Youth dietary intake and weight status: Healthful neighborhood food environments enhance the protective role of supportive family home environments

Jerica M. Berge, Melanie Wall, Nicole Larson, Ann Forsyth, Katherine W. Bauer, Dianne Neumark-Sztainer

Research output: Contribution to journalArticle

41 Scopus citations

Abstract

The aim of this study is to investigate individual and joint associations of the home environment and the neighborhood built environment with adolescent dietary patterns and body mass index (BMI) z-score. Racially/ethnically and socioeconomically diverse adolescents (n=2682; 53.2% girls; mean age14.4 years) participating in the EAT 2010 (Eating and Activity in Teens) study completed height and weight measurements and surveys in Minnesota middle and high schools. Neighborhood variables were measured using Geographic Information Systems data. Multiple regressions of BMI z-score, fruit and vegetable intake, and fast food consumption were fit including home and neighborhood environmental variables as predictors and also including their interactions to test for effect modification. Supportive family environments (i.e., higher family functioning, frequent family meals, and parent modeling of healthful eating) were associated with higher adolescent fruit and vegetable intake, lower fast food consumption, and lower BMI z-score. Associations between the built environment and adolescent outcomes were fewer. Interaction results, although not all consistent, indicated that the relationship between a supportive family environment and adolescent fruit and vegetable intake and BMI was enhanced when the neighborhood was supportive of healthful behavior. Public health interventions that simultaneously improve both the home environment and the neighborhood environment of adolescents may have a greater impact on adolescent obesity prevention than interventions that address one of these environments alone.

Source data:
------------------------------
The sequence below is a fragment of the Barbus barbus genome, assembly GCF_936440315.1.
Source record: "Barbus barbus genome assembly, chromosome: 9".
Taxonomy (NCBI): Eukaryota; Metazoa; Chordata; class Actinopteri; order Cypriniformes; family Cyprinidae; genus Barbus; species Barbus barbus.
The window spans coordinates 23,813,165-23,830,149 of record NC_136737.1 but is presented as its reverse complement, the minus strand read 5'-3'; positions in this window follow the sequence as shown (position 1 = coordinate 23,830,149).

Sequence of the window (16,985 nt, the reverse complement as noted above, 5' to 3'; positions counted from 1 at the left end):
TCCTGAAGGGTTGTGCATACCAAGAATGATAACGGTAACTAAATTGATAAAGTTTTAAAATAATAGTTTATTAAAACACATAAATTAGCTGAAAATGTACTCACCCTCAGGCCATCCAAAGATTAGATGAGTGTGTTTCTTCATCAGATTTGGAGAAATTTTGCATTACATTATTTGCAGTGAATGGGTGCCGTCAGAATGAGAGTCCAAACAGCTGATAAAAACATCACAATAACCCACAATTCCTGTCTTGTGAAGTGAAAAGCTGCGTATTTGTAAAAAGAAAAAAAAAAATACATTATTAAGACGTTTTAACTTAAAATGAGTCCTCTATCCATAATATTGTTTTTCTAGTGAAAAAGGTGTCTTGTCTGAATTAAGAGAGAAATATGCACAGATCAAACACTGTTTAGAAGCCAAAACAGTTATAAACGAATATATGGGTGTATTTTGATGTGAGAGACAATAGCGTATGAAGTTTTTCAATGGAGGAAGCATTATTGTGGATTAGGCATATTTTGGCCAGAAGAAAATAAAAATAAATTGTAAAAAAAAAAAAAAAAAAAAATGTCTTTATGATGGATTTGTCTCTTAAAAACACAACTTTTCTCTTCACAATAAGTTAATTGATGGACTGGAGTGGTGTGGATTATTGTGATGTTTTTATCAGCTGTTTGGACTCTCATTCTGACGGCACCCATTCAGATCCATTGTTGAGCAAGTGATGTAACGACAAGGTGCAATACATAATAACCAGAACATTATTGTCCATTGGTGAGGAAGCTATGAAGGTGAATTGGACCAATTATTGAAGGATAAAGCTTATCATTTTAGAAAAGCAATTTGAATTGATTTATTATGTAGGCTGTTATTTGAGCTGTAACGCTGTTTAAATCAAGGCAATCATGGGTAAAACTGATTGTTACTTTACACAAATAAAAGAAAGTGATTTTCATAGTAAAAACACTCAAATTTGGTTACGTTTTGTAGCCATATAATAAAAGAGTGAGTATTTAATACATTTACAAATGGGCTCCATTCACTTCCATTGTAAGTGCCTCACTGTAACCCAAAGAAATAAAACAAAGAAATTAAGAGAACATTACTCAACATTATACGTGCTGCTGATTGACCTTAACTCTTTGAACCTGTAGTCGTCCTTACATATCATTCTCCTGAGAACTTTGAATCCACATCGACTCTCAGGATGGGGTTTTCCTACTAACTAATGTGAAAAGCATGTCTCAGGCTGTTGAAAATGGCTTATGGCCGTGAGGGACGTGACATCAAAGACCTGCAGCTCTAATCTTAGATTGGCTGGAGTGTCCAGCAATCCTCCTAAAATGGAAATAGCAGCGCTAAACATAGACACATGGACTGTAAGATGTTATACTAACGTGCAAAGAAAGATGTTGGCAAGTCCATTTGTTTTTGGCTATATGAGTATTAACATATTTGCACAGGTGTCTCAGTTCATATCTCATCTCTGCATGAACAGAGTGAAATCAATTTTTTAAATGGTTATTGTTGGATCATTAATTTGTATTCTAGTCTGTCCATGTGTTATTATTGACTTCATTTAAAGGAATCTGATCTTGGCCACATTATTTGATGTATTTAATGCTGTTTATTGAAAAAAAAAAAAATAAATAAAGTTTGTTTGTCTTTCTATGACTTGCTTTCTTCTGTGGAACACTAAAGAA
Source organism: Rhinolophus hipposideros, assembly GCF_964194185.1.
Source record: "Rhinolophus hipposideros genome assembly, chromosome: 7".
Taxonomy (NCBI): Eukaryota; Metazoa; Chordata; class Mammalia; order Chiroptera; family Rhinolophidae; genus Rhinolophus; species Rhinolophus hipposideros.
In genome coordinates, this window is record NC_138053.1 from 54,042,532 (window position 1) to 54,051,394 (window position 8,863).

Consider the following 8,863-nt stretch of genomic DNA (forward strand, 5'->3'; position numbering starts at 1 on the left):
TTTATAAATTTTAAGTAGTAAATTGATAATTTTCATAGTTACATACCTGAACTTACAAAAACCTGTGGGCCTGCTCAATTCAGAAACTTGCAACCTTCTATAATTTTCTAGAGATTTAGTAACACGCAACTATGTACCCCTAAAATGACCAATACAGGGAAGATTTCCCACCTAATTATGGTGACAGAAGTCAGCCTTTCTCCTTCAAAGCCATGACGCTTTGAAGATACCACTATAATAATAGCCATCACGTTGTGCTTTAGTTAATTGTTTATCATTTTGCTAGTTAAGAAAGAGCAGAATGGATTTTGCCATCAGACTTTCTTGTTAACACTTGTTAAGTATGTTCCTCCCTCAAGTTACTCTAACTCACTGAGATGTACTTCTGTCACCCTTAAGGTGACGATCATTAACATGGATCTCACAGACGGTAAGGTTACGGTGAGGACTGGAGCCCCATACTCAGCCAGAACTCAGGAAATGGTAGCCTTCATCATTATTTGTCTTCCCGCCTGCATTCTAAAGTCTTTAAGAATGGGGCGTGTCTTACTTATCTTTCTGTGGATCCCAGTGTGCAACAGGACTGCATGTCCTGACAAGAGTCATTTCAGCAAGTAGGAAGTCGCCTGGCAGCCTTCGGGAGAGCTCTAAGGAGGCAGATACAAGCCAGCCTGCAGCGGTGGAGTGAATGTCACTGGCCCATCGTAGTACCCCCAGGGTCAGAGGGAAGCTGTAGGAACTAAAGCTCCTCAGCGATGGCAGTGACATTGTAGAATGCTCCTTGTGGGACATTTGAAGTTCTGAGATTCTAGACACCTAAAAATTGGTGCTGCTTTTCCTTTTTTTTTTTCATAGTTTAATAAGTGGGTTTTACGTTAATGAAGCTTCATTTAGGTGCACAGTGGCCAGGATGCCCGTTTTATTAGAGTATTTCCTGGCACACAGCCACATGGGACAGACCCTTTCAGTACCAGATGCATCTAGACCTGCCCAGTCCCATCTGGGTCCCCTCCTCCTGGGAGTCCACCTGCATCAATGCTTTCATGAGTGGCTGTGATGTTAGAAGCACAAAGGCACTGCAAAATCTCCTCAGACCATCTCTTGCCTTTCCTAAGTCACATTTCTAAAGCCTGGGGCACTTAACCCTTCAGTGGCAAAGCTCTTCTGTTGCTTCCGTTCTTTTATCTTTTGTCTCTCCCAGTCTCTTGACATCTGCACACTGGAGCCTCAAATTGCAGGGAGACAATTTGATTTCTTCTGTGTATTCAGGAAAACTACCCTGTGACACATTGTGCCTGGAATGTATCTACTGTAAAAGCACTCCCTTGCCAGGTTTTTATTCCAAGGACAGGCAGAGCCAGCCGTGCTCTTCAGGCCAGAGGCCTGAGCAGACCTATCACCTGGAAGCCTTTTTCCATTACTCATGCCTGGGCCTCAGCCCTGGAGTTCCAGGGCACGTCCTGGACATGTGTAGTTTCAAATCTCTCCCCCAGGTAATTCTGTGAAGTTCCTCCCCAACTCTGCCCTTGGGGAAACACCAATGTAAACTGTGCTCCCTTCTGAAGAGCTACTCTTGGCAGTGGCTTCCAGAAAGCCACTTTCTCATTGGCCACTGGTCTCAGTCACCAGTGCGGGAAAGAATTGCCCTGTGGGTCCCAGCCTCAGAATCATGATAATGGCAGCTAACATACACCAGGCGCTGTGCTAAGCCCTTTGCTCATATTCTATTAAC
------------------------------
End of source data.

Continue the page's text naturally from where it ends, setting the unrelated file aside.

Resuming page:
Original languageEnglish (US)
Pages (from-to)69-77
Number of pages9
JournalHealth and Place
Volume26
DOIs
StatePublished - Mar 2014

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Keywords

  • Adolescents
  • Built environment
  • Dietary intake
  • Family functioning
  • Obesity

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